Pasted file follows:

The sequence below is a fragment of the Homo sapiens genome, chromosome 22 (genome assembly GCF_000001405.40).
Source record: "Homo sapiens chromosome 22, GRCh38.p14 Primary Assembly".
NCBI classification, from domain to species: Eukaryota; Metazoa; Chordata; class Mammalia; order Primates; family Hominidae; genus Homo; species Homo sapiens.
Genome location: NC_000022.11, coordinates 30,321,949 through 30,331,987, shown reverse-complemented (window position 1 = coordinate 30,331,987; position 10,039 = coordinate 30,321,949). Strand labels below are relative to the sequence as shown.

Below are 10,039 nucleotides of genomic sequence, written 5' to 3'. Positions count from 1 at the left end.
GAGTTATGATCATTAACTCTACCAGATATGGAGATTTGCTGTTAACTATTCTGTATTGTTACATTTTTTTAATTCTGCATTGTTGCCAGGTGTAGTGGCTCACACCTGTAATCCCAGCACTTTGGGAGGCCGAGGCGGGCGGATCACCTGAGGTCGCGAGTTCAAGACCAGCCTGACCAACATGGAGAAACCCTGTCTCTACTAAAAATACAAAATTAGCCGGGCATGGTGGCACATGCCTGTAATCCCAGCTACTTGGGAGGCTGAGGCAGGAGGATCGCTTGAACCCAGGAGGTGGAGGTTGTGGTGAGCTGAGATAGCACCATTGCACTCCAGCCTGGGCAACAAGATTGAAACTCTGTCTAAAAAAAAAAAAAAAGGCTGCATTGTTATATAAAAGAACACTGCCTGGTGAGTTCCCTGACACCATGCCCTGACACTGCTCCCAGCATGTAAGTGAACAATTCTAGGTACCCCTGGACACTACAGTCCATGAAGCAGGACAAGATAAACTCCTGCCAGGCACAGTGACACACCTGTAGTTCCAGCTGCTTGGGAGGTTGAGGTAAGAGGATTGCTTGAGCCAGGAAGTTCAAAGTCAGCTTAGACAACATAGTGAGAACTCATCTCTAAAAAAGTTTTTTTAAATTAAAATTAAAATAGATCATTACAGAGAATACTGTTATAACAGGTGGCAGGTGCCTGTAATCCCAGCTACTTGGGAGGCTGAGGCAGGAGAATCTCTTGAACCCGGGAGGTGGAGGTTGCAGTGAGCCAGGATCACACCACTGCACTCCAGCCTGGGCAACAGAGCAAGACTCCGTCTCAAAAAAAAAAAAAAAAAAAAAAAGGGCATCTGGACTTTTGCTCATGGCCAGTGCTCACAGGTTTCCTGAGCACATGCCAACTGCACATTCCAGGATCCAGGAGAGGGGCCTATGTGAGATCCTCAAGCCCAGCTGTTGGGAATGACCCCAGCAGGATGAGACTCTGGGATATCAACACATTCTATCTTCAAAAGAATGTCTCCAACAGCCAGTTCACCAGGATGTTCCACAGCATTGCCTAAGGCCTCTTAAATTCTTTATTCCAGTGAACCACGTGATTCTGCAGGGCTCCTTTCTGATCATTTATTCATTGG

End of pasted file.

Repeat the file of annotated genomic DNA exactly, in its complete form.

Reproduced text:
The sequence below is a fragment of the Homo sapiens genome, chromosome 22 (genome assembly GCF_000001405.40).
Source record: "Homo sapiens chromosome 22, GRCh38.p14 Primary Assembly".
NCBI classification, from domain to species: Eukaryota; Metazoa; Chordata; class Mammalia; order Primates; family Hominidae; genus Homo; species Homo sapiens.
Genome location: NC_000022.11, coordinates 30,321,949 through 30,331,987, shown reverse-complemented (window position 1 = coordinate 30,331,987; position 10,039 = coordinate 30,321,949). Strand labels below are relative to the sequence as shown.

Below are 10,039 nucleotides of genomic sequence, written 5' to 3'. Positions count from 1 at the left end.
GAGTTATGATCATTAACTCTACCAGATATGGAGATTTGCTGTTAACTATTCTGTATTGTTACATTTTTTTAATTCTGCATTGTTGCCAGGTGTAGTGGCTCACACCTGTAATCCCAGCACTTTGGGAGGCCGAGGCGGGCGGATCACCTGAGGTCGCGAGTTCAAGACCAGCCTGACCAACATGGAGAAACCCTGTCTCTACTAAAAATACAAAATTAGCCGGGCATGGTGGCACATGCCTGTAATCCCAGCTACTTGGGAGGCTGAGGCAGGAGGATCGCTTGAACCCAGGAGGTGGAGGTTGTGGTGAGCTGAGATAGCACCATTGCACTCCAGCCTGGGCAACAAGATTGAAACTCTGTCTAAAAAAAAAAAAAAAGGCTGCATTGTTATATAAAAGAACACTGCCTGGTGAGTTCCCTGACACCATGCCCTGACACTGCTCCCAGCATGTAAGTGAACAATTCTAGGTACCCCTGGACACTACAGTCCATGAAGCAGGACAAGATAAACTCCTGCCAGGCACAGTGACACACCTGTAGTTCCAGCTGCTTGGGAGGTTGAGGTAAGAGGATTGCTTGAGCCAGGAAGTTCAAAGTCAGCTTAGACAACATAGTGAGAACTCATCTCTAAAAAAGTTTTTTTAAATTAAAATTAAAATAGATCATTACAGAGAATACTGTTATAACAGGTGGCAGGTGCCTGTAATCCCAGCTACTTGGGAGGCTGAGGCAGGAGAATCTCTTGAACCCGGGAGGTGGAGGTTGCAGTGAGCCAGGATCACACCACTGCACTCCAGCCTGGGCAACAGAGCAAGACTCCGTCTCAAAAAAAAAAAAAAAAAAAAAAAGGGCATCTGGACTTTTGCTCATGGCCAGTGCTCACAGGTTTCCTGAGCACATGCCAACTGCACATTCCAGGATCCAGGAGAGGGGCCTATGTGAGATCCTCAAGCCCAGCTGTTGGGAATGACCCCAGCAGGATGAGACTCTGGGATATCAACACATTCTATCTTCAAAAGAATGTCTCCAACAGCCAGTTCACCAGGATGTTCCACAGCATTGCCTAAGGCCTCTTAAATTCTTTATTCCAGTGAACCACGTGATTCTGCAGGGCTCCTTTCTGATCATTTATTCATTGG